The monetary savings of the diet represent changes in energy to cost density, and energy to weight density, with all increasing the energy from the 2013 levels to 9250 kJ. It is well recognised that self-reported dietary records tend to be lower than actual consumption, or even requirements( Reference Stubbs, O’Reilly and Whybrow 95 ). Purchase data may be similarly under-reported( Reference Harper and Hallsworth 96 – 98 ). This increase in energy is a direct result of the constraints used, with the 2013 diets having lower energy values than estimated requirements. Additional linear program runs were carried out with energy constraints matched to 2013 energy values, and the results of these were that similar dietary shifts were required as in optimised diets. However, the cost of the final optimised diet decreased (to between £3·99 (quintile 1) and £4·10 (quintile 5); see cells K41 to O41 in the online supplementary material S3) and the lower boundary reached increased (40–42 %). Furthermore, quintiles 3 and 5 did not meet their cost constraint for any diet, with health constraints taking effect first. This implies that the fixed energy constraint forced the linear program to purchase more healthy and sustainable foods that cost more.
The present study adds to the growing evidence that income quintiles have diets that are associated with differing amounts of GHGE emissions. Previously Reynolds et al. ( Reference Reynolds, Piantadosi and Buckley 99 ) and Van Dooren et al. ( Reference van Dooren 25 ) have found 66 and 9 % GHGE differences, respectively, between high- and low-income diet-related GHGE. The baseline difference of 3 % in our study is smaller than previous studies, possibly because of a greater similarity of diets across the UK population. The larger GHGE impacts of Dutch and Australian diets can be explained by the differences in household diet composition between countries, such as higher consumptions of meat, poultry, fruit and discretionary foods( Reference van Dooren 25 , Reference van Dooren, Keuchenius and de Vries 90 , Reference Hadjikakou 100 , Reference Hendrie, Baird and Ridoutt 101 ). All studies however agree that moving towards sustainable diets will impact income quintiles in different ways due to the different income-based dietary habits. A recent US study has also looked at different households and GHGE, finding higher-GHGE diets correlated with higher spending patterns( Reference Boehm, Wilde and Ver 102 ). However, the paper analysed GHGE quintiles, not income quintiles, and did not perform any optimised diet modelling.
The types of foods selected for increase and reduction are consistent with previous population-level linear programming studies( Reference Green, Milner and Dangour 7 , Reference Perignon, Masset and Ferrari 22 , Reference van Dooren, Tyszler and Kramer 49 , Reference Donati, Menozzi and Zighetti 52 ), with starchy food, fish, fruit and vegetable consumption increasing to replace the decreases in animal products and high-fat/high-sugar foods. This is in part driven by food-based guidelines, such as for fruits, vegetables, fish and red meat. However, this is not consistent with current dietary trends where purchases of starchy foods have been decreasing since 2010( 2 ), while the consumption of fish, fruits and vegetables is static( 2 ). Encouraging increased consumption of these foods will pose its own set of challenges. Current dietary trends indicate reduction in meat consumption, particularly red meat( 2 ), which are consistent with the recommended direction of travel, but to meet GHGE targets, reduction needs to be accelerated.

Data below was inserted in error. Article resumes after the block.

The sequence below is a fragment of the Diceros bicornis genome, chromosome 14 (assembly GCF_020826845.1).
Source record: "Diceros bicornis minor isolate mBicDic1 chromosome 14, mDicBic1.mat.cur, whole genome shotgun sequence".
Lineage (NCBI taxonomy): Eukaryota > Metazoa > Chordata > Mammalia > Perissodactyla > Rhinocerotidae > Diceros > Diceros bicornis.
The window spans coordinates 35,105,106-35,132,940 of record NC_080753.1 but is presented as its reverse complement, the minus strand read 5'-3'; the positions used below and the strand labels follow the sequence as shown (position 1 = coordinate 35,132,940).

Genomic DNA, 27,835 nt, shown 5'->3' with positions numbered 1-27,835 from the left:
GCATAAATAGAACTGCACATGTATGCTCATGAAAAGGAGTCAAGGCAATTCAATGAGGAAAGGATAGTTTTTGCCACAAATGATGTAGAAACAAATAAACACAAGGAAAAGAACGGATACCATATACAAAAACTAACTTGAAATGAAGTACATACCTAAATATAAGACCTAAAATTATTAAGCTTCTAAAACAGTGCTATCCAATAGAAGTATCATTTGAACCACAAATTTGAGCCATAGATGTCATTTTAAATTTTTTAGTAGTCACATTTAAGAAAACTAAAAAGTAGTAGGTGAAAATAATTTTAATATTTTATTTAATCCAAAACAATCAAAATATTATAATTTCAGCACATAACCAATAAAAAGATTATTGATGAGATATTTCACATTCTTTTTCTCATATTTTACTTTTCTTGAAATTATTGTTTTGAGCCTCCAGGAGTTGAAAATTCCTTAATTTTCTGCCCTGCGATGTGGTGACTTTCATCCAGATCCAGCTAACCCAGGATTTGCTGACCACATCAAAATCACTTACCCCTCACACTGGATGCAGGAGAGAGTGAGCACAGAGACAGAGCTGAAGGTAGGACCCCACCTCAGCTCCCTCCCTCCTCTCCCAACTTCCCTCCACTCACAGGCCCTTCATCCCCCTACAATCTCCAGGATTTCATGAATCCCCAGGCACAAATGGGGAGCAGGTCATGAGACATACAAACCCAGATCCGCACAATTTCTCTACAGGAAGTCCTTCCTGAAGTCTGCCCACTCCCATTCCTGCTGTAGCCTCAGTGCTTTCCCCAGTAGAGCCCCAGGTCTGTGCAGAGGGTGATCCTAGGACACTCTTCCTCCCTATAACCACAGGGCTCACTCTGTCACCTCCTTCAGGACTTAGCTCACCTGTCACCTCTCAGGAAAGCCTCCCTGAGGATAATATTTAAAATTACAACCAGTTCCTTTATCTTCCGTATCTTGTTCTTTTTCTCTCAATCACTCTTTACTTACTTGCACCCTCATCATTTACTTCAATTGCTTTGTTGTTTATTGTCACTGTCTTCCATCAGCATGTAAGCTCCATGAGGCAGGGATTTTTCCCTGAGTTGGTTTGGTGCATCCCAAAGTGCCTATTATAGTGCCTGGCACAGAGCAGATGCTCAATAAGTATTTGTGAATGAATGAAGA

The data used in the present study have some limitations. First, the LCFS is a purchase-based survey at the household level, with no adjustment for avoidable food waste or account of which household member consumes the food( Reference Burgon 103 ). Future research could incorporate average avoidable waste (i.e. food waste that would be edible) fractions into the linear program as per WRAP or Food Standards Scotland data( Reference Barton, Masson and Wrieden 104 , 105 ).
Second, the disaggregation of composite dishes into raw ingredients means that the edible weights presented in Table 3 are in total 1·1 kg/week (~9 %) higher than the purchased weights in the LCFS. Furthermore, although our composite dishes were disaggregated to component food items using standardised recipes, this may not represent the full range of dishes purchased. Both these factors could affect the energy density and processed/fresh food composition of the optimised diets.
Third, the prices used are an average price for each food item, calculated using average price paid and average weight purchased for each food item from the 2013 LCFS. Although commonly used in dietary modelling( Reference Donati, Menozzi and Zighetti 52 , Reference Darmon, Ferguson and Briend 106 , Reference Timmins, Morris and Hulme 107 ), different income quintiles may purchase similar foods at different price points. This can lead to underestimating diet cost in high income quintiles and overestimating in low income quintiles. The former was supplied as raw data from the LCFS, while the latter is calculated by multiplying the average prices of food items by the weights from the LCFS. As shown in Fig. 1 and Table 3, cost constraints did not take effect until the 47 % (quintile 1) to 54 % (quintile 5) lower boundary scenario. Changes to food prices would result in this constraint coming into effect earlier and further modifying the optimised diet. Future research could use individual prices, and optimise each diet per quintile’s average price paid, rather than at a population average.